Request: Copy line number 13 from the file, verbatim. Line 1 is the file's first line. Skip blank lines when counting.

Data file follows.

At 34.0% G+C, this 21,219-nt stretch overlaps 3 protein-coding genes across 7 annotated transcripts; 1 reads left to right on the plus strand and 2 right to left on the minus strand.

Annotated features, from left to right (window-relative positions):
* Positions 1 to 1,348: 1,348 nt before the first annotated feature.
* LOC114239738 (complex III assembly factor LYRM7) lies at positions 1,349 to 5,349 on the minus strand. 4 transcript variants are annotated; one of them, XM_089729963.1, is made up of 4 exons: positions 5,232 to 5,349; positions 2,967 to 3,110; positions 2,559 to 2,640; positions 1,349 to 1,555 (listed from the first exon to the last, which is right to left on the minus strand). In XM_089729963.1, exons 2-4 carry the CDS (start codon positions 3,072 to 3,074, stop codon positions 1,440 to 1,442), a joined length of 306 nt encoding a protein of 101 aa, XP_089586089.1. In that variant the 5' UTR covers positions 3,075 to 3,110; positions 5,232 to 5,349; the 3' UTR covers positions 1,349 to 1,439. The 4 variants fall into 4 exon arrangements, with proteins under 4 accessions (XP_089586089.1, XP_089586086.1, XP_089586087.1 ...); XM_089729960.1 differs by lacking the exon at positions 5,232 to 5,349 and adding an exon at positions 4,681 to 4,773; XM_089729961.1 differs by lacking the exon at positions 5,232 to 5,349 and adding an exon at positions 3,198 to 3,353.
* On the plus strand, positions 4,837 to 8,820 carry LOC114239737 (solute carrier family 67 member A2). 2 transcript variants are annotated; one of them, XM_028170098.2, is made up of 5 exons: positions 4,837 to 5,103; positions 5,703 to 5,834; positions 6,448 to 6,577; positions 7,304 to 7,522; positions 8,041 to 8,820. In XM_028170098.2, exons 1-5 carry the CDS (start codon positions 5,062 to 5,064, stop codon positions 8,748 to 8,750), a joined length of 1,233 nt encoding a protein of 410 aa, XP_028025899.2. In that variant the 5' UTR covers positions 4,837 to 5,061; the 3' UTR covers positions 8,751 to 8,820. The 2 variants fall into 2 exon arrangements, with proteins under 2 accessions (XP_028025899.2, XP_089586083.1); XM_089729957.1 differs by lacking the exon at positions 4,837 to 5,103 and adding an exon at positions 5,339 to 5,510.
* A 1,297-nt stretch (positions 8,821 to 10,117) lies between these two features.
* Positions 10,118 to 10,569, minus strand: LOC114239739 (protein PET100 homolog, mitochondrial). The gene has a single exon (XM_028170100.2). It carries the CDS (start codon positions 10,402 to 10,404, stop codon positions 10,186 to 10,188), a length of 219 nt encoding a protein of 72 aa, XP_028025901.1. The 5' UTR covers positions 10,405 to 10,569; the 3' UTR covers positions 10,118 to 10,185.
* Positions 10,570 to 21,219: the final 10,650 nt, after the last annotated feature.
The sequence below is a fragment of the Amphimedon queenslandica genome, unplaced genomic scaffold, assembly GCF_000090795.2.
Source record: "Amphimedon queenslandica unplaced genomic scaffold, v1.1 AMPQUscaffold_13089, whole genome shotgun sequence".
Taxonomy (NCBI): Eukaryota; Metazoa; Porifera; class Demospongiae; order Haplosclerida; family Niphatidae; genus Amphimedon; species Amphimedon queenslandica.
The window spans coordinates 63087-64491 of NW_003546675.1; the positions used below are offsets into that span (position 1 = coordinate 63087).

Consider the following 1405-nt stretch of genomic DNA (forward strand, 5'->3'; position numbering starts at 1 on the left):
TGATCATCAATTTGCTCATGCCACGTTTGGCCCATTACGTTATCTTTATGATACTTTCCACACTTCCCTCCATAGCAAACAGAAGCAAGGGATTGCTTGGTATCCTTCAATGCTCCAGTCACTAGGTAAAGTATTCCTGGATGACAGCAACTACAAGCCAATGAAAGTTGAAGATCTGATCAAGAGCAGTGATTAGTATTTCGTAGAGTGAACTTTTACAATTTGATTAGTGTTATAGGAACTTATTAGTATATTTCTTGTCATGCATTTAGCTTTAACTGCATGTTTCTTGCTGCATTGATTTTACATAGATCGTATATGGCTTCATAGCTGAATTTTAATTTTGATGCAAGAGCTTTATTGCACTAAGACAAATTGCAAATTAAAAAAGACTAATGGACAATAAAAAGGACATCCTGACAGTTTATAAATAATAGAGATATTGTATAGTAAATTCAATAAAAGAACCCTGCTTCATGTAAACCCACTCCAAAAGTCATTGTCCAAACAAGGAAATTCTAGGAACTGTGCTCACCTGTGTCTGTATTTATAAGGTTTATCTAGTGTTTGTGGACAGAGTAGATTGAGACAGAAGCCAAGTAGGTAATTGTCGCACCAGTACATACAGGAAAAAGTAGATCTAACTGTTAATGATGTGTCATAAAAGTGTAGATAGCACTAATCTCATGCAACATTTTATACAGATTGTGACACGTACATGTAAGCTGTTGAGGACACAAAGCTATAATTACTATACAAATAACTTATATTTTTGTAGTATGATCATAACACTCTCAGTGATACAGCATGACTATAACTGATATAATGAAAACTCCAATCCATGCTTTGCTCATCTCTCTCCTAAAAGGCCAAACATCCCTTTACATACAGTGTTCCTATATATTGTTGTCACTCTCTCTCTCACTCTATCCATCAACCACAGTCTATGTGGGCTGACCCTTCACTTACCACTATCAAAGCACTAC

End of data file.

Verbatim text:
Consider the following 1405-nt stretch of genomic DNA (forward strand, 5'->3'; position numbering starts at 1 on the left):